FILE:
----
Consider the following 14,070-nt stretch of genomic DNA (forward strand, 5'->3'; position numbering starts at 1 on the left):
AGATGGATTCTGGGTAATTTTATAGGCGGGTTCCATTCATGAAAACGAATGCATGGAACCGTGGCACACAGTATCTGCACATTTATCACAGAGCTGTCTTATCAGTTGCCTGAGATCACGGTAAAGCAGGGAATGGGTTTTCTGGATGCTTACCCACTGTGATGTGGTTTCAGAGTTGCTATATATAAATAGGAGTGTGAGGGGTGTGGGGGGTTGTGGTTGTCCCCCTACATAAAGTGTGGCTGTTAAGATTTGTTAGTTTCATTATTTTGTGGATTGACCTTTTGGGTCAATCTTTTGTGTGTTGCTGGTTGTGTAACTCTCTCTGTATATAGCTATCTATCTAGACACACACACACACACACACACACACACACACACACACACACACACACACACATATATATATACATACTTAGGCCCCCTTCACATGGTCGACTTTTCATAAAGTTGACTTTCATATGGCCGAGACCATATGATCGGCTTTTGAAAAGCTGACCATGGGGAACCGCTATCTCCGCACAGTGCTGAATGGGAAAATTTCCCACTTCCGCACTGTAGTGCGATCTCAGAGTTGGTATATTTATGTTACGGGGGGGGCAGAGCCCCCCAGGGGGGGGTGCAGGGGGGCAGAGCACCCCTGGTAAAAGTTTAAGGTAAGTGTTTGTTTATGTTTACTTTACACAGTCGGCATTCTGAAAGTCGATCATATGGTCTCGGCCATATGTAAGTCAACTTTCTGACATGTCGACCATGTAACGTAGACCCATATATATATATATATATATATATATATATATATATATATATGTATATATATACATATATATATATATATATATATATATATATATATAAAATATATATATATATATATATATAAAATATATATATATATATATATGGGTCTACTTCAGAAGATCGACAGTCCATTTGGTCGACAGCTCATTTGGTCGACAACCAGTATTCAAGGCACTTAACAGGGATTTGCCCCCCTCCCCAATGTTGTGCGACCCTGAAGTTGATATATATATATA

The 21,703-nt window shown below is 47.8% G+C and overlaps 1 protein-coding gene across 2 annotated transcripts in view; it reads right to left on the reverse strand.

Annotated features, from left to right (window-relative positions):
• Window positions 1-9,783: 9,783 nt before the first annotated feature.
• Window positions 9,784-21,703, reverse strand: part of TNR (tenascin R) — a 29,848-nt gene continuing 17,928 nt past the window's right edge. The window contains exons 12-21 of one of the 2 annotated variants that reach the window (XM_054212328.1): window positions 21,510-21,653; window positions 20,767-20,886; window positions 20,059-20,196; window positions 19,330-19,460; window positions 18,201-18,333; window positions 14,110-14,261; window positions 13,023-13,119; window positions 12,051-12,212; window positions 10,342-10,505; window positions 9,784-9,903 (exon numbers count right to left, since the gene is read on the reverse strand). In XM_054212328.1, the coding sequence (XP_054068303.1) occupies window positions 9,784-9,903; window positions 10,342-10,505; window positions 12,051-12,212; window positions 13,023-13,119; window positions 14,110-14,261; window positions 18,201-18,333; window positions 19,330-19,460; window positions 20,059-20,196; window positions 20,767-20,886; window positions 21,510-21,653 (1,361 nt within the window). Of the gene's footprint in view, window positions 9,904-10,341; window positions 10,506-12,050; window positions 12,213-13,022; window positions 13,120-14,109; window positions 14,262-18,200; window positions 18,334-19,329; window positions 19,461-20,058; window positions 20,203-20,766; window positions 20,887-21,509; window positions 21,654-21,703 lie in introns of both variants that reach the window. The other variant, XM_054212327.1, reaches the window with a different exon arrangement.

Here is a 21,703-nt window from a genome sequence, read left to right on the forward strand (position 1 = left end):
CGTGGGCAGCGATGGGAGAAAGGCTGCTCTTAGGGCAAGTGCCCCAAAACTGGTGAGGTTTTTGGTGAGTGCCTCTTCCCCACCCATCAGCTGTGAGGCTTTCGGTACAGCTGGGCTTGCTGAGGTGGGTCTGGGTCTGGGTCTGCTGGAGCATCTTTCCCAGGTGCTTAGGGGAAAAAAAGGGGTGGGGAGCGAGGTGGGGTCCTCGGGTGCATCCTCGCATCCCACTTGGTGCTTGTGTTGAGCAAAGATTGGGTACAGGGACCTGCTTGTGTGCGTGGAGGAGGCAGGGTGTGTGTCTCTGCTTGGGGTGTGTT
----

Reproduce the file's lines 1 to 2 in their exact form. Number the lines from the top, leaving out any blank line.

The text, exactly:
Consider the following 14,070-nt stretch of genomic DNA (forward strand, 5'->3'; position numbering starts at 1 on the left):
AGATGGATTCTGGGTAATTTTATAGGCGGGTTCCATTCATGAAAACGAATGCATGGAACCGTGGCACACAGTATCTGCACATTTATCACAGAGCTGTCTTATCAGTTGCCTGAGATCACGGTAAAGCAGGGAATGGGTTTTCTGGATGCTTACCCACTGTGATGTGGTTTCAGAGTTGCTATATATAAATAGGAGTGTGAGGGGTGTGGGGGGTTGTGGTTGTCCCCCTACATAAAGTGTGGCTGTTAAGATTTGTTAGTTTCATTATTTTGTGGATTGACCTTTTGGGTCAATCTTTTGTGTGTTGCTGGTTGTGTAACTCTCTCTGTATATAGCTATCTATCTAGACACACACACACACACACACACACACACACACACACACACACACACACACACATATATATATACATACTTAGGCCCCCTTCACATGGTCGACTTTTCATAAAGTTGACTTTCATATGGCCGAGACCATATGATCGGCTTTTGAAAAGCTGACCATGGGGAACCGCTATCTCCGCACAGTGCTGAATGGGAAAATTTCCCACTTCCGCACTGTAGTGCGATCTCAGAGTTGGTATATTTATGTTACGGGGGGGGCAGAGCCCCCCAGGGGGGGGTGCAGGGGGGCAGAGCACCCCTGGTAAAAGTTTAAGGTAAGTGTTTGTTTATGTTTACTTTACACAGTCGGCATTCTGAAAGTCGATCATATGGTCTCGGCCATATGTAAGTCAACTTTCTGACATGTCGACCATGTAACGTAGACCCATATATATATATATATATATATATATATATATATATATATATGTATATATATACATATATATATATATATATATATATATATATATATAAAATATATATATATATATATATATAAAATATATATATATATATATATGGGTCTACTTCAGAAGATCGACAGTCCATTTGGTCGACAGCTCATTTGGTCGACAACCAGTATTCAAGGCACTTAACAGGGATTTGCCCCCCTCCCCAATGTTGTGCGACCCTGAAGTTGATATATATATATA